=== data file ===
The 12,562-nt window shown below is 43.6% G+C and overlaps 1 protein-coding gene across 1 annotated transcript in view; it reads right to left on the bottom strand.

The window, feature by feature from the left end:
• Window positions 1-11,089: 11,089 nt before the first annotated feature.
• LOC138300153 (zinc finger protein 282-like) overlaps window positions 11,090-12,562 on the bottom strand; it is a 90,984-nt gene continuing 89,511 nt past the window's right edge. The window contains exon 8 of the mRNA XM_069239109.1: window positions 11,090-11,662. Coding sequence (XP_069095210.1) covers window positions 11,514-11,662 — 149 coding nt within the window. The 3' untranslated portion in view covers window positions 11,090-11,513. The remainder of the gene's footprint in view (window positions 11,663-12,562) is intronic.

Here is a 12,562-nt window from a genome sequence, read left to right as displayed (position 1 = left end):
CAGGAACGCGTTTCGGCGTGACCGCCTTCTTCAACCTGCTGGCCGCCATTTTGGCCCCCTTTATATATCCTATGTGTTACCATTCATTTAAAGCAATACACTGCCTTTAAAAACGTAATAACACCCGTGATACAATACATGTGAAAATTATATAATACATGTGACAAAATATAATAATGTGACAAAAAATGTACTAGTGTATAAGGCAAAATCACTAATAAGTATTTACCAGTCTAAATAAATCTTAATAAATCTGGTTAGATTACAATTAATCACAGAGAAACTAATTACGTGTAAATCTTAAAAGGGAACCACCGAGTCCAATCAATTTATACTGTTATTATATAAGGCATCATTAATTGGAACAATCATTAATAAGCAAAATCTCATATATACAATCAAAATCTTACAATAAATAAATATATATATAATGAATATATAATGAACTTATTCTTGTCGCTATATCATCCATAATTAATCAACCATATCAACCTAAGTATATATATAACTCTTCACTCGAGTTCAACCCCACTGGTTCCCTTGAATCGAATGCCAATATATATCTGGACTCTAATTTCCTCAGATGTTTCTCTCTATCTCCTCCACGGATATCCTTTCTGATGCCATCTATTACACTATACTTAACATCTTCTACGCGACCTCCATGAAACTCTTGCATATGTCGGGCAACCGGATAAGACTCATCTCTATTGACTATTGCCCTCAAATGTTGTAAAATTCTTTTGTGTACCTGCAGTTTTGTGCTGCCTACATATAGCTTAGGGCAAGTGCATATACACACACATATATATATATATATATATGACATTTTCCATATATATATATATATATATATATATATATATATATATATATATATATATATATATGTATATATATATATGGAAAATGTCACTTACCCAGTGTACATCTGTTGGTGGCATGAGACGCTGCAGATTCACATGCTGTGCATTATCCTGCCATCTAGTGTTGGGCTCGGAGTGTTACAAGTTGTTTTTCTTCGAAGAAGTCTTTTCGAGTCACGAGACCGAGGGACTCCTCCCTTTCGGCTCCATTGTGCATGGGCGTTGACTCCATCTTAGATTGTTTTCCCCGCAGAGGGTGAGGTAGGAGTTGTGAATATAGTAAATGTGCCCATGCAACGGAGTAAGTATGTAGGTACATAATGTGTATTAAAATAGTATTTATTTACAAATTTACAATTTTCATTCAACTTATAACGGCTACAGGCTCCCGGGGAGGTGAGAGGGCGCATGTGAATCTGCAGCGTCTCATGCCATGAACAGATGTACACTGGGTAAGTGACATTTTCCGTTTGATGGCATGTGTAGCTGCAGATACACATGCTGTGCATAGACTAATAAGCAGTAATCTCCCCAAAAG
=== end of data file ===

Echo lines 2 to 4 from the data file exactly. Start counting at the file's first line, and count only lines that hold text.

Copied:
The window, feature by feature from the left end:
• Window positions 1-11,089: 11,089 nt before the first annotated feature.
• LOC138300153 (zinc finger protein 282-like) overlaps window positions 11,090-12,562 on the bottom strand; it is a 90,984-nt gene continuing 89,511 nt past the window's right edge. The window contains exon 8 of the mRNA XM_069239109.1: window positions 11,090-11,662. Coding sequence (XP_069095210.1) covers window positions 11,514-11,662 — 149 coding nt within the window. The 3' untranslated portion in view covers window positions 11,090-11,513. The remainder of the gene's footprint in view (window positions 11,663-12,562) is intronic.